Tuesday, September 22, 2015

As I Am, Not As You Wish

You don't have to "like" everything about someone, but if you're going to love them then you have to love all of them. You have to love their ugly cry, their nail biting, their boisterous laugh, and their annoying habit of drinking milk out of the carton. This doesn't mean that you settle for those things if they would normally be a deal breaker just because the person has additional redeeming qualities. It simply means that if you can't love everything then you'd be settling if you stayed.

Even in the most controlled dating atmosphere's like an online site where you fill out what you're looking for, you still are going to run into a few people that have too many qualities that bother you. But the goal is not to say, "Eh, they'll do." The goal is to find someone who has some not so favorable qualities, but you love them because all of their qualities, good and bad, intertwine to make them the amazing person that you admire and care for.

There is a huge difference between settling and accepting someone's flaws. Settling is NEVER the answer. Settling hurts you, it hurts the person being settled for, and it almost never works out anyways. So why waste the time? 

And for the people out there who claim they are willing to make the change - DO IT FOR YOU. Don't do it for the person who made you feel awful about it. Don't do it for the person who said they'd love you just a little bit more if you stopped the behavior. Do it because you love yourself enough to know when it is time to change - not because someone else convinced you that their conditional love was reason enough to. 

You should never have to change to please a person who claims to love you. The moment the words "I love you" spill from their lips is the exact same moment that they promise to accept all of your faults and love you FOR them, not in spite of them or because there is a prospect they will change.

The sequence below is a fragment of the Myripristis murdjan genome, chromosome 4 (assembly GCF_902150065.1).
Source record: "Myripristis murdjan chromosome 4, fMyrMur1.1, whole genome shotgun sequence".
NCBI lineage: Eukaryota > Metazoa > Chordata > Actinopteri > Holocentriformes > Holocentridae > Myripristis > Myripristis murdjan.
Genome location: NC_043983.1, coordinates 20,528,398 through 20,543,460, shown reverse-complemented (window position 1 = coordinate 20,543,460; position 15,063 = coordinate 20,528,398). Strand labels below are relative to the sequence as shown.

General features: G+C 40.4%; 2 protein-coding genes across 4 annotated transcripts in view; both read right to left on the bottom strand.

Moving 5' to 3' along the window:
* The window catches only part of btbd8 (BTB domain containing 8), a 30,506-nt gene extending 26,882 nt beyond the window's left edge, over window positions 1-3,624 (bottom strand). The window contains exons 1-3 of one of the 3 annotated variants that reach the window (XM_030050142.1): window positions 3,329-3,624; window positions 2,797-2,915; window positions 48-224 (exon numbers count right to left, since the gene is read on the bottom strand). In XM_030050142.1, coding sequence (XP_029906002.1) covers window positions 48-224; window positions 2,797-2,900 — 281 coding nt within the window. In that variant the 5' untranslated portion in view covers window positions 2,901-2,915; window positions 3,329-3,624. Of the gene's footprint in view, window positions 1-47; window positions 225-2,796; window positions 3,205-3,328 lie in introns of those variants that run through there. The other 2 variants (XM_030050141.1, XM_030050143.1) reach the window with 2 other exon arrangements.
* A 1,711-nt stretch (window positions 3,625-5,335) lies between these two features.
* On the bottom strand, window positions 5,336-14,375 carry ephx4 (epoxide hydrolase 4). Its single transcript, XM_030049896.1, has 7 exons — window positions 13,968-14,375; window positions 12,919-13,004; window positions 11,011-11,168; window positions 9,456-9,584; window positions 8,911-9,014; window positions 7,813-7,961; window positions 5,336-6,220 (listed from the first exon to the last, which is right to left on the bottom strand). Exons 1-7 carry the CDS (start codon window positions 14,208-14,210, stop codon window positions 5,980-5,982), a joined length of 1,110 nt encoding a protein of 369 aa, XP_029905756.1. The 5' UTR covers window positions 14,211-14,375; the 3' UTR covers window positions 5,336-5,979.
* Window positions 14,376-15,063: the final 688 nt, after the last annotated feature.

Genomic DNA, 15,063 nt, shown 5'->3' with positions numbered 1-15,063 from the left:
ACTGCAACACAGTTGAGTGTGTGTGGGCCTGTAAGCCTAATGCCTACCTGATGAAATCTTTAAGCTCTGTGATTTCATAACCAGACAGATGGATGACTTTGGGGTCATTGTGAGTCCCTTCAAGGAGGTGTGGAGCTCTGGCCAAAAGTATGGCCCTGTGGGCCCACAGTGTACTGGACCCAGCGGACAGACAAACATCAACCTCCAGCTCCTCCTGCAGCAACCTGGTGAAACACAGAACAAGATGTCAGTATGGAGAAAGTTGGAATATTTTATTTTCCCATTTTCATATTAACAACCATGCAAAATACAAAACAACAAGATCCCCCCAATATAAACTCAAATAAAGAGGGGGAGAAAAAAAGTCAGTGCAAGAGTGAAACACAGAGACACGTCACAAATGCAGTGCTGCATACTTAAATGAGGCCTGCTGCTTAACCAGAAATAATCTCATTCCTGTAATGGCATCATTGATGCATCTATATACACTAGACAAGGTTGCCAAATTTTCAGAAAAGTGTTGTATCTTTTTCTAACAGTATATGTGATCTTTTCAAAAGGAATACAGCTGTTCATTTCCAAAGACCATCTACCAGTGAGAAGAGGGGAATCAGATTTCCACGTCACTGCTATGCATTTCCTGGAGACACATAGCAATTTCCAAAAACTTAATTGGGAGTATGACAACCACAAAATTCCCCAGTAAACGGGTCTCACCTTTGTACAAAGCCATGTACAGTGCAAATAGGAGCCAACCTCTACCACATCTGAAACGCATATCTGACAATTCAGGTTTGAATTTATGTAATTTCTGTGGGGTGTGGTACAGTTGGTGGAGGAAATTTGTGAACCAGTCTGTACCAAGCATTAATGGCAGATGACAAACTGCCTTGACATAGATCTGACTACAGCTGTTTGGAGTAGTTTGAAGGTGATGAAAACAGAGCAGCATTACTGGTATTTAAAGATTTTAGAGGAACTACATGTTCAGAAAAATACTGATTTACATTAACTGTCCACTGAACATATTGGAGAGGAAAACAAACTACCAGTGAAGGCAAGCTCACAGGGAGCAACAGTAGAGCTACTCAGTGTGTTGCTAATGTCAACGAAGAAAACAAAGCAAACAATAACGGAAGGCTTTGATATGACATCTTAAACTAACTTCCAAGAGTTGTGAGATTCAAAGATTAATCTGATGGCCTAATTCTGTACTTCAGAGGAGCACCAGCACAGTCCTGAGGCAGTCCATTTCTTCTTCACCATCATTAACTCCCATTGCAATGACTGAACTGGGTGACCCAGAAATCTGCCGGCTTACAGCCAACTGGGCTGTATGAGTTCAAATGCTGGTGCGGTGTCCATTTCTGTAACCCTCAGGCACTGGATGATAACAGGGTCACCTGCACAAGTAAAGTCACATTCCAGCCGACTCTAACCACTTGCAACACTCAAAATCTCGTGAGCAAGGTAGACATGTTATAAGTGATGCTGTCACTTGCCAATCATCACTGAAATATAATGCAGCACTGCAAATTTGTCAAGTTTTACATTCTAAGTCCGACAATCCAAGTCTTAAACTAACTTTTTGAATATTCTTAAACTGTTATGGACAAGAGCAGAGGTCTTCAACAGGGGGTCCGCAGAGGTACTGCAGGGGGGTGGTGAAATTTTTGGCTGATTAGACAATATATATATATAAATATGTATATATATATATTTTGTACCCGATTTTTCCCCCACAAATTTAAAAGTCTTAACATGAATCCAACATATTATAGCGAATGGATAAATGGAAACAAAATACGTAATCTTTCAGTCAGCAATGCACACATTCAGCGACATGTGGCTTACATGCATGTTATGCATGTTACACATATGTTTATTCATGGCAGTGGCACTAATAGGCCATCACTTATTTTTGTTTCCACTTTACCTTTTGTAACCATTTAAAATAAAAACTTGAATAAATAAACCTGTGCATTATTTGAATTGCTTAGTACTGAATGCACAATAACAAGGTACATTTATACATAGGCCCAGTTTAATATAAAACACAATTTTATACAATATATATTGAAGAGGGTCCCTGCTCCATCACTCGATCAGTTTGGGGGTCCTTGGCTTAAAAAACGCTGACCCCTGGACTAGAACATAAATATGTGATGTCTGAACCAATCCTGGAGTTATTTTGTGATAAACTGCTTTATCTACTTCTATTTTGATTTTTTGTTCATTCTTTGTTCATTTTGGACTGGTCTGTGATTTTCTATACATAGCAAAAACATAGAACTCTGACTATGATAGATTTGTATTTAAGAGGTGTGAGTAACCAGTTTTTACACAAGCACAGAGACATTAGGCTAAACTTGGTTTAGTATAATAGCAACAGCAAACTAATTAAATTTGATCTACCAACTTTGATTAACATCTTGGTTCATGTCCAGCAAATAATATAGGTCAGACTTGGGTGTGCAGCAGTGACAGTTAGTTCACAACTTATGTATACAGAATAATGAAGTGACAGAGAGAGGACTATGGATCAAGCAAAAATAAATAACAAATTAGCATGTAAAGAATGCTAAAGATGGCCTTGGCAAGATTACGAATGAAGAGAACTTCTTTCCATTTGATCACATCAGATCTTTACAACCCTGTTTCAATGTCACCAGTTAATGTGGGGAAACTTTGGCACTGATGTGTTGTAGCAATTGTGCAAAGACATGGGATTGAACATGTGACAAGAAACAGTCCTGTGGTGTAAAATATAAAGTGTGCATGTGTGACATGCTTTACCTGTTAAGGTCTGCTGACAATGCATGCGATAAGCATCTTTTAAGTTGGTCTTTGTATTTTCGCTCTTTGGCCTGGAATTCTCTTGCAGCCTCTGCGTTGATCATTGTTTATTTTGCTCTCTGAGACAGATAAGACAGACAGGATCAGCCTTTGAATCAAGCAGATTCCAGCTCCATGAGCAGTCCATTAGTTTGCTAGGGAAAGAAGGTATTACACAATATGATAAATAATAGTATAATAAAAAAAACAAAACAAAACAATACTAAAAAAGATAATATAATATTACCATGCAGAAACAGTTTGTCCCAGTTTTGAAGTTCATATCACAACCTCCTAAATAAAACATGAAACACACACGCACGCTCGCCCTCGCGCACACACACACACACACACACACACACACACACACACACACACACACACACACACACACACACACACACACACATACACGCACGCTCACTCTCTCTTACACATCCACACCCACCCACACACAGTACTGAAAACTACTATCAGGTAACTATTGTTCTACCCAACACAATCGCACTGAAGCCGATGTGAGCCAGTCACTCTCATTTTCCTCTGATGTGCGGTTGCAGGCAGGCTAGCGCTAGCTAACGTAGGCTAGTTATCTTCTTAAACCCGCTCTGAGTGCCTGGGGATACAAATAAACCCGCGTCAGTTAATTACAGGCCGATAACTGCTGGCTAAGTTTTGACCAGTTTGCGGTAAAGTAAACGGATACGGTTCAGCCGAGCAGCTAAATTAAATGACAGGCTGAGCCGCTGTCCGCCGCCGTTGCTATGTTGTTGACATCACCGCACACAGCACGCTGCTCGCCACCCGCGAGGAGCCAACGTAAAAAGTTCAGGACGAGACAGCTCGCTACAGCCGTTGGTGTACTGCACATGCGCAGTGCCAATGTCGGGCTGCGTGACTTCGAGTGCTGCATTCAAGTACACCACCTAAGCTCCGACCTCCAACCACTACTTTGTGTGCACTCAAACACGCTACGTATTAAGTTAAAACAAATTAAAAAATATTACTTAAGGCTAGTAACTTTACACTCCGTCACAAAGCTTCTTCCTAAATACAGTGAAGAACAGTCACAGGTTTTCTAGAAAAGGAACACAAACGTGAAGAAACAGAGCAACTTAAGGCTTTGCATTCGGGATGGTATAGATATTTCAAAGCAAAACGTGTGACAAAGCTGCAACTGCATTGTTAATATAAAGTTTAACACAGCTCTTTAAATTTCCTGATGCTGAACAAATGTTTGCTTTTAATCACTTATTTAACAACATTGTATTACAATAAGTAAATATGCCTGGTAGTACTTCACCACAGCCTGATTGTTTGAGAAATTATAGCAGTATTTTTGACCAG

Don't get me wrong. We all have bad days when just about anyone is going to drive us crazy, especially our significant other. But if you can't seem to look past a particular quality, and if it is getting in the way of maintaining a healthy relationship, it might be time to call it quits. And if you're constantly feeling pushed down by your significant other for who you are, it is important to remember that you deserve better.

Take me as I am, not as you wish for me to be.

Thursday, September 10, 2015

1 (800) 273-8255

I am not an expert on the topic. I have never experienced first hand its complete devastation and permanence. I can't even begin to imagine the pain that is felt when a family member or close friend chooses such an unfortunate path for themselves. Today is a day that is dedicated to world-wide suicide prevention. One day out of 365. But this single day could save even just one life of the seven billion people who walk this earth. And I think even that possibility, regardless of how small it may seem in the grand scheme of things, is worth writing this for.

I took a little stroll on the American Foundation for Suicide Prevention page, and I was shocked at some of the awful statistics I discovered. One of the things that stuck out so strongly for me is the fact that, as of 2013, Suicide is the 10th leading cause of death for Americans.The 9 causes of death that precede it are all health problems or accidents that are in some cases preventable, but in most cases are rarely preventable at all. Let that sink in for a moment...

Suicide is 100% preventable.